(Photo: Mahavir Narwal/Facebook)

Her lawyers had moved an urgent interim bail plea to see Mahavir on 9 May, the matter was heard only on 10 May, by when their father had already breathed his last. Delhi High Court had granted her three weeks interim bail after his death to ensure the cremation etc go on smoothly. Natasha and Akash had lost their mother about twenty years ago.

Speaking about the order, Akash said:

“Reading such a strong and powerful bail order rekindled my trust in the judiciary system and it gives me hope that everyone else that is wrongly accused and incarcerated gets justice too.”

Speaking about Natasha in particular and how he plans to catch up with her, Akash said, “Natasha stood strongly and wisely during her perils that kept growing larger and larger ever since the arrest. She gave me hope and guidance even from inside the jail. I can't wait to meet her and catch up with her properly.”

‘Will Cook Her Favourite Meal Soon’: Devangana’s Mother

Devangana’s mother says her daughter has grown stronger as a person over the last one year.
Devangana’s mother says her daughter has grown stronger as a person over the last one year.
(Photo: Accessed by The Quint)

While Natasha’s brother can’t wait to catch up with his elder sister, Devangana’s mother is looking forward to making her favorite meal.

Devangana’s mother, 60-year-old Kalpana Deka Kalita, who is a professor and Head of Department of Applied Geology in Dibrugarh University, said:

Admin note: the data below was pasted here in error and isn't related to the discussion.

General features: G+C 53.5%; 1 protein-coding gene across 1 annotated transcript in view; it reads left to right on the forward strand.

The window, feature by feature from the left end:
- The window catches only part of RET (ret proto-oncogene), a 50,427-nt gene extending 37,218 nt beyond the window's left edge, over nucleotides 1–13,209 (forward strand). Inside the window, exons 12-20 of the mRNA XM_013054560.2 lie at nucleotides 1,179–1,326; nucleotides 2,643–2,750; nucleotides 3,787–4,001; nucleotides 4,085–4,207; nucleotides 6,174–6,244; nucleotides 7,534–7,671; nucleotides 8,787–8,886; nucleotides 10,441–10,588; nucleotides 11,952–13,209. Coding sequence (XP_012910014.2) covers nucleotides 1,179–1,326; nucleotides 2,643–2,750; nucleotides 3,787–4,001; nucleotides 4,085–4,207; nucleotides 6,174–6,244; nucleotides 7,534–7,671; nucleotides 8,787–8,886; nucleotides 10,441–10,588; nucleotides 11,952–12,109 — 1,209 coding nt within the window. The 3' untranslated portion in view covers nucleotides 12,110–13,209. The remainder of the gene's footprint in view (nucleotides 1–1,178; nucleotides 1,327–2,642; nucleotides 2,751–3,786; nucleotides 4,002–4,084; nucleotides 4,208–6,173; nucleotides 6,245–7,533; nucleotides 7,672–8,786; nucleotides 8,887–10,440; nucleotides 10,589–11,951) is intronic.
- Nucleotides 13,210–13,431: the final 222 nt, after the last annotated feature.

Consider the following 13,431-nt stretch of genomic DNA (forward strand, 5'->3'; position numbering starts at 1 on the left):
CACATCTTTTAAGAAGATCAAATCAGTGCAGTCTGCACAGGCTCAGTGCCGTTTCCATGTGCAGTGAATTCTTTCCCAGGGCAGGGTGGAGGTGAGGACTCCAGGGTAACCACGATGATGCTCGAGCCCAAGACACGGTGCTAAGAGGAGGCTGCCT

“In Assam fish is our normal diet, so whenever she would call she would say how she did not even get to eat one egg for a year and laugh. At home, we also made less non-veg food in solidarity with her. In one letter I wrote to her that after she is released I will come to Delhi and cook a grand meal with fish for her.”
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She says the family is happy, relaxed and busy responding to congratulatory messages from everyone. "We did not expect that Devangana and Natasha could get bail in the UAPA case, where it seems that jail is the rule and bail is the exception. This is based on what I have read as I do not have background knowledge of the law. The news from the court has surprised us, shows us that there is democracy in India,” she said.

Kalpana says they had mentally prepared themselves and her to spend more years in jail. “In every letter we would tell her that it is not a dark time for her, but her golden opportunity or golden moment of her life to use it to write and spend time to productively think as well,” she said adding that they got to speak to her briefly after the verdict.

<div class="paragraphs"><p>This is a painting sent by Devangana to her family from jail.</p></div>

This is a painting sent by Devangana to her family from jail.

(Photo: Accessed by The Quint)